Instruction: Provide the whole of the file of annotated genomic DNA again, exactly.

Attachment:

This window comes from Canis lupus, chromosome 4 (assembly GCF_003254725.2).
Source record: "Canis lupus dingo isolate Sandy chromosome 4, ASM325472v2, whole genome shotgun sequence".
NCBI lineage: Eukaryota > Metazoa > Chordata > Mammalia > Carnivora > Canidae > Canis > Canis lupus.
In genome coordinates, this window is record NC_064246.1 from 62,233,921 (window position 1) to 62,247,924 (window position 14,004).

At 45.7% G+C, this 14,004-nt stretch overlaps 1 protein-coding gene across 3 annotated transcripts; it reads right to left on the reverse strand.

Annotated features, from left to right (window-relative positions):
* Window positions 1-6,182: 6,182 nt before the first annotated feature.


This window comes from Canis lupus, chromosome 4 (assembly GCF_003254725.2).
Source record: "Canis lupus dingo isolate Sandy chromosome 4, ASM325472v2, whole genome shotgun sequence".
NCBI lineage: Eukaryota > Metazoa > Chordata > Mammalia > Carnivora > Canidae > Canis > Canis lupus.
In genome coordinates, this window is record NC_064246.1 from 62,233,921 (window position 1) to 62,247,924 (window position 14,004).

At 45.7% G+C, this 14,004-nt stretch overlaps 1 protein-coding gene across 3 annotated transcripts; it reads right to left on the reverse strand.

Annotated features, from left to right (window-relative positions):
* Window positions 1-6,182: 6,182 nt before the first annotated feature.